Agatha Christie was an English crime novelist, short story writer, and playwright. She also wrote six romances under the name Mary Westmacott, but she is best known for the 66 detective novels and 14 short story collections she wrote under her own name, most of which revolve around the investigations of such characters as Hercule Poirot, Miss Jane Marple and Tommy and Tuppence. She also wrote the world’s longest-running play, The Mousetrap.
The Guinness Book of World Records lists Christie as the best-selling novelist of all time. Her novels have sold roughly 4 billion copies, and her estate claims that her works rank third, after those of William Shakespeare and the Bible, as the world’s most-widely published books. And Then There Were None is Christie’s best-selling novel with 100 million sales to date, making it the world’s best-selling mystery ever, and one of the best-selling books of all time.
I write historically accurate love stories, most of them set in Regency England, with special emphasis on a deep identification with the main characters and their developing love relationship.
Mary Jenkins Balogh was born on 1944 in Swansea, Wales, UK. After graduating from university in 1967, she moved to Saskatchewan, Canada, to teach high-school English on a two-year teaching contract. She married her Canadian husband, Robert Balogh, and had three children. When she’s not writing, she enjoys reading, music and knitting. She also enjoys watching tennis and curling.Mary Balogh started writing in the evenings as a hobby. Her first book, a Regency love story, was published in 1985 as A Masked Deception under her married name. In 1988, she retired after twenty years of teaching in order to pursue her dream of writing full-time. Since then, she has written more than seventy novels and almost thirty novellas, including the New York Times bestselling Slightly sextet and Simply quartet.
How is my name pronounced? Balogh is a Hungarian name. The a is short, the h best ignored. My husband tells people to rhyme our name with Kellogg’s Corn Flakes. I tell them that as long as people are saying my name, I don’t much care how they pronounce it!
She has won numerous awards, including Bestselling Historical of the Year from the Borders Group, and her novel Simply Magic was a finalist in the Quill Awards. She has won seven Waldenbooks Awards and two B. Dalton Awards for her bestselling novels, as well as a Romantic Times Lifetime Achievement Award.
Francine Rivers began her literary career at the University of Nevada, Reno, where she graduated with a Bachelor of Arts degree in English and Journalism. From 1976 to 1985, she had a successful writing career in the general market and her books were awarded or nominated for numerous awards and prizes. Shortly after becoming a born-again Christian in 1986, Francine wrote Redeeming Love as her statement of faith. First published by Bantam Books, and then re-released by Multnomah Publishers in the mid-1990s, this retelling of the biblical story of Gomer and Hosea set during the time of the California Gold Rush is now considered a classic work of Christian fiction and continues to be one of the Christian Booksellers Association’s top-selling titles; it has held a spot on the Christian bestseller list for nearly a decade.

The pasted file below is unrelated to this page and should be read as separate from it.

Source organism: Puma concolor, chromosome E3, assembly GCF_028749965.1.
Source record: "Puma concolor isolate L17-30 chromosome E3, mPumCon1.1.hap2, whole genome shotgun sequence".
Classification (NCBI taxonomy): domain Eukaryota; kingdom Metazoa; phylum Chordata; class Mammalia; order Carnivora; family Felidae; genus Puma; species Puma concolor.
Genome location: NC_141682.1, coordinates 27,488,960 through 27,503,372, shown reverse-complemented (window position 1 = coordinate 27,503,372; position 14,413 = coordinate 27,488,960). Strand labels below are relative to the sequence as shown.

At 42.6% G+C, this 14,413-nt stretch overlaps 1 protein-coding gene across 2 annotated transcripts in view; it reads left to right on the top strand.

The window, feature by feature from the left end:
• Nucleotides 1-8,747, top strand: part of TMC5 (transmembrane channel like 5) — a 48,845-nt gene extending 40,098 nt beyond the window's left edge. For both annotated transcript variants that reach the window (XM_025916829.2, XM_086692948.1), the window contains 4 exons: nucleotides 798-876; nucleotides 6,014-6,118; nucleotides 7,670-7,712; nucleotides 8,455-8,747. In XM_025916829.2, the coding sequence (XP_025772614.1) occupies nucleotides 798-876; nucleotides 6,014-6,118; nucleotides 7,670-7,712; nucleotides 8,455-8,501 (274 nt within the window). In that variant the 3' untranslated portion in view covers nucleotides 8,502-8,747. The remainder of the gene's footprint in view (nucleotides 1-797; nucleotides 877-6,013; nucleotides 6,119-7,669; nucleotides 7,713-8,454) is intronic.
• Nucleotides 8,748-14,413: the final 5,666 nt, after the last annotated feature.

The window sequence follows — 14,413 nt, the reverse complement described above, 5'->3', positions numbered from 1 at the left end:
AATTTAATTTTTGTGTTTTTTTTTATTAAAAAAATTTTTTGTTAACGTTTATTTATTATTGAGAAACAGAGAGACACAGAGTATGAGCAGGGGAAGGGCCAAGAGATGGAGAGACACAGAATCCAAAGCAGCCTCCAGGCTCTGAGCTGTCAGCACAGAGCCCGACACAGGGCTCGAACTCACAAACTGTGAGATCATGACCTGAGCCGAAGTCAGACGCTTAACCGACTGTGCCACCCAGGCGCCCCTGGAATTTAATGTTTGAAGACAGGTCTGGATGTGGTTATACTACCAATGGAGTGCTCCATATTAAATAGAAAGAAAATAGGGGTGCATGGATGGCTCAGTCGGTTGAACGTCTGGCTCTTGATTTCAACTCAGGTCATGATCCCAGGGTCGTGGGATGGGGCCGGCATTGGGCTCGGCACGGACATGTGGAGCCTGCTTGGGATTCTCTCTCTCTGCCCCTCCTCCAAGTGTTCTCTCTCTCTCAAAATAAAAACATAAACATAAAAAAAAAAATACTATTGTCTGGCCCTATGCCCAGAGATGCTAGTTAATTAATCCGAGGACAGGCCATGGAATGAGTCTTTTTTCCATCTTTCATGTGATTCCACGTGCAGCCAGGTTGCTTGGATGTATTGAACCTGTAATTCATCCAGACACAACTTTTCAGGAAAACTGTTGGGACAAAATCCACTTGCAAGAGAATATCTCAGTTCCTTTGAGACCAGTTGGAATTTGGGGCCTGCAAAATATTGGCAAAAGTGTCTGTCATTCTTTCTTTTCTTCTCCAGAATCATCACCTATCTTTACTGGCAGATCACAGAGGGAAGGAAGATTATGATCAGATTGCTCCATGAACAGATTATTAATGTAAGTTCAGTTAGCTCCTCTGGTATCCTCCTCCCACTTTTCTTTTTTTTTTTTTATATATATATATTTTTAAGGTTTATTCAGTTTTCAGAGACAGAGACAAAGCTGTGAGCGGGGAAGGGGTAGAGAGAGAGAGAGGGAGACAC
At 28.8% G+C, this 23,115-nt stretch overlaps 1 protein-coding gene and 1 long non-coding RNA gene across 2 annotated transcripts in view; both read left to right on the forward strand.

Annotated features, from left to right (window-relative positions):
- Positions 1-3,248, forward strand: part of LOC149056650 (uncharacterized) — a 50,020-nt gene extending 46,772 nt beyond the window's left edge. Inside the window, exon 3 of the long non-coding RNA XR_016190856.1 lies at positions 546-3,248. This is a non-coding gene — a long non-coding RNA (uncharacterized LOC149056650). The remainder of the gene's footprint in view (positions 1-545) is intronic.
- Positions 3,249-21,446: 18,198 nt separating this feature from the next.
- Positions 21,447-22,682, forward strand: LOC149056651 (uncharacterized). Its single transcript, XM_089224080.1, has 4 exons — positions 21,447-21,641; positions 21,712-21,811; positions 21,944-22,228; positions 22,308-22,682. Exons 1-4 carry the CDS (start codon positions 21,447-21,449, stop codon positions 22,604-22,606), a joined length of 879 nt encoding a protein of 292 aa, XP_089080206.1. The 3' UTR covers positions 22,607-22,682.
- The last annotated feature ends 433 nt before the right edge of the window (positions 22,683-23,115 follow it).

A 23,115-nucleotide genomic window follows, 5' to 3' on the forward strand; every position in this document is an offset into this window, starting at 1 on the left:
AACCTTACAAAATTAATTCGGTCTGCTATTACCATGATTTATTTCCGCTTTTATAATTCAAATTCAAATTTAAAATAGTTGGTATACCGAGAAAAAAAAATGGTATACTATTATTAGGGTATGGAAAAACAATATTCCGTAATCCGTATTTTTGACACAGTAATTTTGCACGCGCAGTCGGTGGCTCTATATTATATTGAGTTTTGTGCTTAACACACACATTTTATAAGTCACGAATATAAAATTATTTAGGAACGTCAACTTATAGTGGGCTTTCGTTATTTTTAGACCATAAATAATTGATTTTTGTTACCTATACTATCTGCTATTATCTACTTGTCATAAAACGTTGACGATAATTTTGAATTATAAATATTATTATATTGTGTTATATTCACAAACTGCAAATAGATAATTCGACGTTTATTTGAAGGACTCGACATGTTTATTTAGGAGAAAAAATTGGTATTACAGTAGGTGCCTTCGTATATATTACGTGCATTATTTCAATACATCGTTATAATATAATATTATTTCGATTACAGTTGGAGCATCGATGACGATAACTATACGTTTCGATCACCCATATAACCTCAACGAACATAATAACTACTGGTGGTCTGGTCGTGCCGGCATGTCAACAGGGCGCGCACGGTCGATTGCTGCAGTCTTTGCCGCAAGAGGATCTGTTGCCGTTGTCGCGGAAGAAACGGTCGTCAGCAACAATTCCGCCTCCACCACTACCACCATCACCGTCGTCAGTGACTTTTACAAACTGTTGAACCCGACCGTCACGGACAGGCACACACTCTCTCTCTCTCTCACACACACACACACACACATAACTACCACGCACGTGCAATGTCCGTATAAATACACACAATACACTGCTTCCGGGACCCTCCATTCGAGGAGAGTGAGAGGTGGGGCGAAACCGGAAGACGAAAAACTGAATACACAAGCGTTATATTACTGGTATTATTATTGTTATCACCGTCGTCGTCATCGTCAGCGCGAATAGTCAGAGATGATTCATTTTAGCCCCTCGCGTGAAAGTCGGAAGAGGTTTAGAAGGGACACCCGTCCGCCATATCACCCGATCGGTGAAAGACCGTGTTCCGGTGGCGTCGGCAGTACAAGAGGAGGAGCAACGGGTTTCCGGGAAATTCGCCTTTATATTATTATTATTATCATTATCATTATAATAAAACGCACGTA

Since Redeeming Love, Francine has published more than 20 novels with Christian themes – all bestsellers- and she has continued to win both industry acclaim and reader loyalty around the globe. Her Christian novels have been awarded or nominated for numerous awards. In 1997, after winning her third RITA award for Inspirational Fiction, Francine was inducted into the Romance Writers’ of America Hall of Fame. In 2007, the feature-length film version of her novel The Last Sin Eater was released in theaters by Fox Faith. In March 2010, Francine officially became a New York Times bestselling author, when Her Mother’s Hope debuted at #12 on the hardcover fiction bestsellers lists. The sequel, Her Daughter’s Dream, debuted at #12 on the same list just 6 months later, in September, 2010.
Tess Gerritsen will be visiting the Huntington Main Library (255 W. Park Dr., Huntington, 46750) for an author talk and book signing Wednesday, Oct. 2nd at 2:30PM.
Her books The Surgeon, The Bone Garden, and Last to Die will be for sale at the event. You may bring your own books for her to sign as well.
The Surgeon (softcover) = $7
The Bone Garden (softcover) = $7
Last to Die (softcover) = $9
Last to Die (hardcover) = $24
Internationally bestselling author Tess Gerritsen took an unusual route to a writing career. A graduate of Stanford University, Tess went on to medical school at the University of California, San Francisco, where she was awarded her M.D.
While on maternity leave from her work as a physician, she began to write fiction. In 1987, her first novel was published. Call After Midnight, a romantic thriller, was followed by eight more romantic suspense novels. She also wrote a screenplay, “Adrift”, which aired as a 1993 CBS Movie of the Week starring Kate Jackson.
Tess’s first medical thriller, Harvest, was released in hardcover in 1996, and it marked her debut on the New York Times bestseller list. Her suspense novels since then have been: Life Support (1997), Bloodstream (1998), Gravity (1999), The Surgeon (2001), The Apprentice (2002), The Sinner (2003), Body Double (2004), Vanish (2005), The Mephisto Club (2006), The Bone Garden (2007), The Keepsake (2008; UK title: Keeping the Dead), Ice Cold (2010; UK title: The Killing Place), The Silent Girl (2011), and Last To Die (August 2012.) Her books have been published in forty countries, and more than 25 million copies have been sold around the world.